Kerry traveled throughout Europe in his youth and spoke fluent French and some German. His supervising officer later commended him for taking it upon himself to learn Vietnamese.
Kerry cited his sailing experience before the Navy when he volunteered to command a swiftboat, a 50-foot-long craft that could operate at high speeds in the rough waters of Vietnam’s rivers and tributaries.
Some critics have questioned whether Kerry’s injuries were severe enough to warrant his reassignment to the United States. The records briefly describe shrapnel wounds to his arm and thigh for the first two Purple Hearts, but they don’t detail the severity of the wounds.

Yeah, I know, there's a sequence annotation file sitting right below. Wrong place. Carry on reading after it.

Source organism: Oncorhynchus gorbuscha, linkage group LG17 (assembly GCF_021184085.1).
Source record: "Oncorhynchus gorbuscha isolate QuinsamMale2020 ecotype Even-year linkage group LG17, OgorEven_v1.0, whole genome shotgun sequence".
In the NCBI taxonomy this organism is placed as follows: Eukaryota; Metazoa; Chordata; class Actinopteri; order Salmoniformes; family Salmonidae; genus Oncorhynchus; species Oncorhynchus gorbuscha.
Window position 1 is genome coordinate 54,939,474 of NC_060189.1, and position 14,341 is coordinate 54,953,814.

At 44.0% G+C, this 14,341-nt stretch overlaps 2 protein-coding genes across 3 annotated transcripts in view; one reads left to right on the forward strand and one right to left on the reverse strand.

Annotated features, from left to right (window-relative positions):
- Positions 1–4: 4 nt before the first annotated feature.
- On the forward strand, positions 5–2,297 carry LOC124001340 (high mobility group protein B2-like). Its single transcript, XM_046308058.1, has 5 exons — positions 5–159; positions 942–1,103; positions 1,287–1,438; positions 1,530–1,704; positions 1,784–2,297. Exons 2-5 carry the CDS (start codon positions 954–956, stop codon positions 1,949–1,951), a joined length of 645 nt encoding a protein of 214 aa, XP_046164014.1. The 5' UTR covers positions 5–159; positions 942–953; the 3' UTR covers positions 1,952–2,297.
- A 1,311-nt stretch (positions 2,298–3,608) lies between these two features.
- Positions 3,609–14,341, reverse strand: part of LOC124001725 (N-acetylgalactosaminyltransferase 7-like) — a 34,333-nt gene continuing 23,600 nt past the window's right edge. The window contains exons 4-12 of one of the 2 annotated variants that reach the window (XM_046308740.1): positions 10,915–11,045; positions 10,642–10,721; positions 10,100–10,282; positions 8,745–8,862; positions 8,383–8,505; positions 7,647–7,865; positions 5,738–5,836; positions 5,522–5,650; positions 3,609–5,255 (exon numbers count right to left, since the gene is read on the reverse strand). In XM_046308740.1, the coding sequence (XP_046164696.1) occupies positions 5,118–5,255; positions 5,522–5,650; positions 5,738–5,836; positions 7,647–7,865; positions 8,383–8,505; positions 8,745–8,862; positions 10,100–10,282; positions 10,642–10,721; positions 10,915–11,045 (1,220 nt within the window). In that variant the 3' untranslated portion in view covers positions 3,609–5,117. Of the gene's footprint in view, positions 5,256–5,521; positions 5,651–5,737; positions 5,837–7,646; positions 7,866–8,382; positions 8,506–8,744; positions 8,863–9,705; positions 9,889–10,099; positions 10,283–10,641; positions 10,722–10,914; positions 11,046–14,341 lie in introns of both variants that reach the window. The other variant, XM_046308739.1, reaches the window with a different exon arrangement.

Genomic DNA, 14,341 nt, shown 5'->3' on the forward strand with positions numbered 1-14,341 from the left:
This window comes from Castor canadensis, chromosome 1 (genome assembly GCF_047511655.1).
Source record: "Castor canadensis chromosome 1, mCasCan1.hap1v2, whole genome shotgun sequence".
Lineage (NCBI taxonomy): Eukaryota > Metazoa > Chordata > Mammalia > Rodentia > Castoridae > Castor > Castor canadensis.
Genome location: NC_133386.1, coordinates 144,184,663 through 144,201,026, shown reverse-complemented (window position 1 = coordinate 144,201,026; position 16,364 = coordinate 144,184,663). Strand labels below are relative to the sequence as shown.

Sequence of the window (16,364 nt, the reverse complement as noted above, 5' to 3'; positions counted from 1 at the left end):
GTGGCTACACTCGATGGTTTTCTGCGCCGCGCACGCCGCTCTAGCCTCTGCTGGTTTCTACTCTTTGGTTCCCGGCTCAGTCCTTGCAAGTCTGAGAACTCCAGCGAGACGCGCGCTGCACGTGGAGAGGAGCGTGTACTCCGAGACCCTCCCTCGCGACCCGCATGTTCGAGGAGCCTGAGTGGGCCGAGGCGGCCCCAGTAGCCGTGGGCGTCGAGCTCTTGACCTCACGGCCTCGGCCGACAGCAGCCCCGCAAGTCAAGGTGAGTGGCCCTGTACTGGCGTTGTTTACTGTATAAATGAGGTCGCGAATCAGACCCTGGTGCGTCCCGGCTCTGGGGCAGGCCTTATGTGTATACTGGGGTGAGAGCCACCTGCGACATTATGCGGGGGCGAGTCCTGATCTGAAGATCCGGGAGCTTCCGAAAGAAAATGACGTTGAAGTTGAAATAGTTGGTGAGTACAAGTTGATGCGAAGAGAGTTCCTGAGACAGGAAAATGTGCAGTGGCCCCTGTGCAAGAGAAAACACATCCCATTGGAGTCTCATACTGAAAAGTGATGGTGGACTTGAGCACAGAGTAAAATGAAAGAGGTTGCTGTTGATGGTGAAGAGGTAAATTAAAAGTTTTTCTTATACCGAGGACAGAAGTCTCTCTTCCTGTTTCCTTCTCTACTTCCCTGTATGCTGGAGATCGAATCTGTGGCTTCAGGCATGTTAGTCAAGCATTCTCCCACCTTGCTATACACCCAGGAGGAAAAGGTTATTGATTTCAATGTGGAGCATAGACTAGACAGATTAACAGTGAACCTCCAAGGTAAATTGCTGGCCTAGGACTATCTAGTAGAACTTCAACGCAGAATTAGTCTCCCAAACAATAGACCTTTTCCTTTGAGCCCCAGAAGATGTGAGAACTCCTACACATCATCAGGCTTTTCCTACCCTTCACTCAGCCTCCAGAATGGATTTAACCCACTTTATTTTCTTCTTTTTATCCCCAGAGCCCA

According to a naval instruction document provided by Kerry’s campaign, anyone serving in Vietnam who was wounded three times, regardless of the nature of the wound or treatment required, “will not be ordered to service in Vietnam and contiguous waters.”
On Feb. 28, 1969, Kerry’s craft and two other boats came under heavy fire from the riverbanks. Kerry ordered his units to turn into the ambush and sent men ashore to charge the enemy. According to the records, an enemy soldier holding a loaded rocket launcher sprang up within 10 feet of Kerry’s boat and fled. Kerry leapt ashore, ran down the man and killed him.